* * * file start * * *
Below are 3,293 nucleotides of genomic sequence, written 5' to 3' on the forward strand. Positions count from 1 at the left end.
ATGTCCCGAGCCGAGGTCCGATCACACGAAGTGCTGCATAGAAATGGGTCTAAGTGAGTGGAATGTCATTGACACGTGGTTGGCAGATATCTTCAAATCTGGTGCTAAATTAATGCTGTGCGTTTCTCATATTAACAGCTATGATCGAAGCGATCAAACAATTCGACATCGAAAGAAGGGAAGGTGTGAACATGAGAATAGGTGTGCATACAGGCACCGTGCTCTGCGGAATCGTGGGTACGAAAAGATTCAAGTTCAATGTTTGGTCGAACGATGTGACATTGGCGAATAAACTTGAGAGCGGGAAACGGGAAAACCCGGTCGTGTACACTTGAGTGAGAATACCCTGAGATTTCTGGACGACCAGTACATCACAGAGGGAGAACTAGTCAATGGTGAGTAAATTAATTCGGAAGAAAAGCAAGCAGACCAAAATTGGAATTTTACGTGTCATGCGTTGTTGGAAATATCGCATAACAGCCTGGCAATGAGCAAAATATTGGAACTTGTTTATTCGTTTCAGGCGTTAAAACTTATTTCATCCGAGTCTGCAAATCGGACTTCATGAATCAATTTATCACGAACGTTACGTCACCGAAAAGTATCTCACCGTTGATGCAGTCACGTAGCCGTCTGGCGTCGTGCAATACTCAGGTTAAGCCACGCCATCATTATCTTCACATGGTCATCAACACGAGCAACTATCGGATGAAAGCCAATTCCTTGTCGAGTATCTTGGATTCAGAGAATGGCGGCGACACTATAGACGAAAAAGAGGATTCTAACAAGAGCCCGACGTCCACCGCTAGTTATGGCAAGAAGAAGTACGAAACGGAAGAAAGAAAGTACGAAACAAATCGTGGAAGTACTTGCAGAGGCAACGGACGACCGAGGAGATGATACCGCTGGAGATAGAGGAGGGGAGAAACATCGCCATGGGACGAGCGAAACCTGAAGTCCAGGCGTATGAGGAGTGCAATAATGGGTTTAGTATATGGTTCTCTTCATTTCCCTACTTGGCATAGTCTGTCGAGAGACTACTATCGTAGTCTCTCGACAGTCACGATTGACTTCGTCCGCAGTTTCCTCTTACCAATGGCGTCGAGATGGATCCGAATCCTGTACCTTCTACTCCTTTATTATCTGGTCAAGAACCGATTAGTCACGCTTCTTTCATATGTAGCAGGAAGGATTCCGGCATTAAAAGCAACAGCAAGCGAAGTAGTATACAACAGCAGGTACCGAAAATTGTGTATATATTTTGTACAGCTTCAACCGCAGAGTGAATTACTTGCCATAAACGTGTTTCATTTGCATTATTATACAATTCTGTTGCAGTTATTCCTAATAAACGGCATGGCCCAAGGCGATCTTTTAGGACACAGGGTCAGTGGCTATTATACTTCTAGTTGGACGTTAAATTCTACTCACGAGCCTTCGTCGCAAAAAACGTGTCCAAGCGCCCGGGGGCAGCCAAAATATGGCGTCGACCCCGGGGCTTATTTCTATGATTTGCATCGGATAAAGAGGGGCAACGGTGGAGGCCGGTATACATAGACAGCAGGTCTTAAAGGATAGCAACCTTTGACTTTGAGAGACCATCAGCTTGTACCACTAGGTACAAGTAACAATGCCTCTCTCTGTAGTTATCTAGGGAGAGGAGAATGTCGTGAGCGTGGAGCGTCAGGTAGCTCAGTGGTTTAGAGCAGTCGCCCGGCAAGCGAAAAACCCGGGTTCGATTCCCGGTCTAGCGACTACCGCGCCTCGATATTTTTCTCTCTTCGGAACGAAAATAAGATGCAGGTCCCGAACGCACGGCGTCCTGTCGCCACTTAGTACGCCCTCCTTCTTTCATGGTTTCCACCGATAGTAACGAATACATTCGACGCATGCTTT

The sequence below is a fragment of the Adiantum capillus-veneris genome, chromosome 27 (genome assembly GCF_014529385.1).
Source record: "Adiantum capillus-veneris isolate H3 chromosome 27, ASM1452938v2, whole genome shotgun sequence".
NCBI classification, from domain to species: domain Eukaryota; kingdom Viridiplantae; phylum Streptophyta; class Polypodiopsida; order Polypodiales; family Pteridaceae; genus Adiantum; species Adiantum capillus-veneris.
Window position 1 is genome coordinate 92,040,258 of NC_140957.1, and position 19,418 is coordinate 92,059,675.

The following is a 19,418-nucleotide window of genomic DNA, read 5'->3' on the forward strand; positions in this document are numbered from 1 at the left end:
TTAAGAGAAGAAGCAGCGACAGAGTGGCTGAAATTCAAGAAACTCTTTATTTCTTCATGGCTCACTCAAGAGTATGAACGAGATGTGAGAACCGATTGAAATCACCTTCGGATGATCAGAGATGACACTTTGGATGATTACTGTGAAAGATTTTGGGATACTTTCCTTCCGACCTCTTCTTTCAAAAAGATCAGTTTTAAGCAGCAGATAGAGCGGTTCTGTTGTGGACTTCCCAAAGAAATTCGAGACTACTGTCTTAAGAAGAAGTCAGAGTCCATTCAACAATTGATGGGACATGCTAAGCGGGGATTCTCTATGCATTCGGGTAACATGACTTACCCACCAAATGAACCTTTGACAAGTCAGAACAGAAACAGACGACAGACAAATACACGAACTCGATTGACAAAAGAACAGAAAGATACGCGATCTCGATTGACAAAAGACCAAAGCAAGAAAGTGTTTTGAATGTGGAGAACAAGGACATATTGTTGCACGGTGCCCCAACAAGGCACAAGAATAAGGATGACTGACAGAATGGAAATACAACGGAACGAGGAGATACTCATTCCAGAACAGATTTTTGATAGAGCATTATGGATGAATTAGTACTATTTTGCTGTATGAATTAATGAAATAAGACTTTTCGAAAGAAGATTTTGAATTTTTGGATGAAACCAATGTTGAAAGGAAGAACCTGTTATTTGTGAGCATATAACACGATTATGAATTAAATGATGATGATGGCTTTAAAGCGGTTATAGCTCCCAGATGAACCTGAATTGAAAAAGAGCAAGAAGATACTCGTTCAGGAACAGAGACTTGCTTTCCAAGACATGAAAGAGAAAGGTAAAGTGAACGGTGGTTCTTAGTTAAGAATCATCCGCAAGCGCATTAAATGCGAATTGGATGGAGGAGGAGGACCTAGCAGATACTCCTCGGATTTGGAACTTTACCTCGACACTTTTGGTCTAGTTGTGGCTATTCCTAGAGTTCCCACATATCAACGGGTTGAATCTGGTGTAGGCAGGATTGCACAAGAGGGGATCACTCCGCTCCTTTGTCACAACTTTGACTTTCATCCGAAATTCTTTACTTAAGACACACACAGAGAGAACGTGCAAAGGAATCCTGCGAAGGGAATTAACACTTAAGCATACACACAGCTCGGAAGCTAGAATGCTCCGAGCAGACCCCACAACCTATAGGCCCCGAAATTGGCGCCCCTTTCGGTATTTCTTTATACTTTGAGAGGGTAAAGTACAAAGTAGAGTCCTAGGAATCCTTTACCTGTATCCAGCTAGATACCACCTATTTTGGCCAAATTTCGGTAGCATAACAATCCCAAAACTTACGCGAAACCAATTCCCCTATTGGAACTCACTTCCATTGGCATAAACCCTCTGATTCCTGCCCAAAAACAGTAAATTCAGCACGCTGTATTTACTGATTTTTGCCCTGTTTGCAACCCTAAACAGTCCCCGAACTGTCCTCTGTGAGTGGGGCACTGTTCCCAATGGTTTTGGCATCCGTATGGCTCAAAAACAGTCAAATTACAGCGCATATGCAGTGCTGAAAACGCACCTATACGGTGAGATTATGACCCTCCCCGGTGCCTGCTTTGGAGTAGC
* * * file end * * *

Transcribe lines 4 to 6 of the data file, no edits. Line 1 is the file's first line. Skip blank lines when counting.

Source record: "Adiantum capillus-veneris isolate H3 chromosome 27, ASM1452938v2, whole genome shotgun sequence".
NCBI classification, from domain to species: domain Eukaryota; kingdom Viridiplantae; phylum Streptophyta; class Polypodiopsida; order Polypodiales; family Pteridaceae; genus Adiantum; species Adiantum capillus-veneris.
Window position 1 is genome coordinate 92,040,258 of NC_140957.1, and position 19,418 is coordinate 92,059,675.